The joint City of Bloomington/Indiana University task force convened by Mayor John Hamilton to recommend new name options for Jordan Avenue has completed its report. Starting in April, the renaming task force reviewed more than 500 names submitted to the City’s website by members of the public to develop their unanimous recommendations for the road’s two sections:
- “Eagleson Avenue” for the City-owned section of Jordan from Davis Street to 17th Street
- “Fuller Lane” or “Mattie Fuller Lane” for the university-owned section from 17th Street to Fee Lane
The first name recommendation honors the Eagleson family, a prominent Bloomington family for four generations whose members have made significant contributions to the city, university, state, and nation, starting with Halson Vashon Eagleson (1851-1921), who was born into slavery and came to Bloomington in the 1880s. The second proposed name honors Mattie Jacobs Fuller (1856-1940), who, after being born into slavery in Kentucky, became at age 4 a lifelong resident of Bloomington, where she was a successful businesswoman and suffragist, and made the donation that founded Bethel AME Church.
The task force based its selections on the criteria that the streets be named in honor of people who were longtime residents of Monroe County, made significant contributions to the community, and had not already received significant city and university honors and awards. City and university officials requested that the two streets have separate names because they are not contiguous, and that the names be distinct from and not easily confused with any existing street names. The task force also recommended that historical markers providing biographical information about the street’s namesakes be installed. The report includes a description of the committee’s process and a detailed history of the proposed namesakes.
“I’m grateful for the community’s thoughtful responses to this challenge and for the committee’s careful consideration of the names proposed,” says Mayor Hamilton. “I’m excited for our community to learn more about and to honor these venerable but undersung Bloomingtonians, and ready to retire names and symbols that don’t reflect our community’s values.”
The IU board of trustees in October 2020 voted to remove the name of the school’s seventh president from IU’s Jordan Hall, Jordan Avenue Parking Garage, and Jordan River. The vote followed recommendations by then-President Michael McRobbie, then-Provost Lauren Robel, the IU naming committee, and a dedicated faculty committee whose review concluded that former President Jordan held views that conflicted fundamentally with the university’s values.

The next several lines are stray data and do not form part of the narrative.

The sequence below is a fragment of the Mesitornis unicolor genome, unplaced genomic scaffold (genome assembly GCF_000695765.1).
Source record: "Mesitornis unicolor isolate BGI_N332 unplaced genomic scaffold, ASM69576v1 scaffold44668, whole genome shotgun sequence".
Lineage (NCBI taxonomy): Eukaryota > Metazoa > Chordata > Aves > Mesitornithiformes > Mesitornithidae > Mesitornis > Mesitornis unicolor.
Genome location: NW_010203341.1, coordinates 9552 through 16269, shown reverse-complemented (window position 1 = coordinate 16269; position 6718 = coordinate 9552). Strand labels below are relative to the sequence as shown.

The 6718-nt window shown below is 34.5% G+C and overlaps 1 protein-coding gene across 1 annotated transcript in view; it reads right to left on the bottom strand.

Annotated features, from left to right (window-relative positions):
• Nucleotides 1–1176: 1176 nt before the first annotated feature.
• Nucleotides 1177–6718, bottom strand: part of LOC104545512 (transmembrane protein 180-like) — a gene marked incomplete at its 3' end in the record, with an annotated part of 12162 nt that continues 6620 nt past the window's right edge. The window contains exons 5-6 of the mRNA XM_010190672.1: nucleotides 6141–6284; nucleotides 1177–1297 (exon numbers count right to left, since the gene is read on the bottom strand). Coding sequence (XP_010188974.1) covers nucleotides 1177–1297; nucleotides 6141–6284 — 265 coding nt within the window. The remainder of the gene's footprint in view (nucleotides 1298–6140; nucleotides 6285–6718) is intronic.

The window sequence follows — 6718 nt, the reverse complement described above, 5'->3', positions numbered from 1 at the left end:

IU president from 1885 to 1891 and professor of zoology from 1875 to 1885, David Starr Jordan was at the forefront of the American eugenics movement and used its theories to promote forced sterilization legislation, enacted in more than 30 states including Indiana during the 20th century. American eugenic thought has also been acknowledged as an influence on the racial theories that led to the Holocaust.
“I very much appreciate the committee’s time and attention to this very important matter,” says interim Executive Vice President and IU–Bloomington Provost John Applegate. “The street in question winds through the heart of the IU Bloomington campus, and the name it is ultimately given will send a powerful message about our university’s core values and commitments.”
Formal renaming is the responsibility of the Bloomington Plan Commission, which will hear the proposed names and take public comment at a public hearing, and of the IU naming committee and the IU board of trustees. Per Bloomington Municipal Code (20.06.020(c)(1)(R)), notice of the proposed names will be sent at least 30 days before the hearing to all affected property owners and other residents. For the change to be adopted, the Plan Commission will adopt a resolution establishing the new names, which will go into effect no sooner than 90 days after the vote.
Upon approval of new names, the City will work to mitigate impacts of the transition on property owners and others by coordinating with public entities—including the U.S. Postal Service, emergency service providers, and others.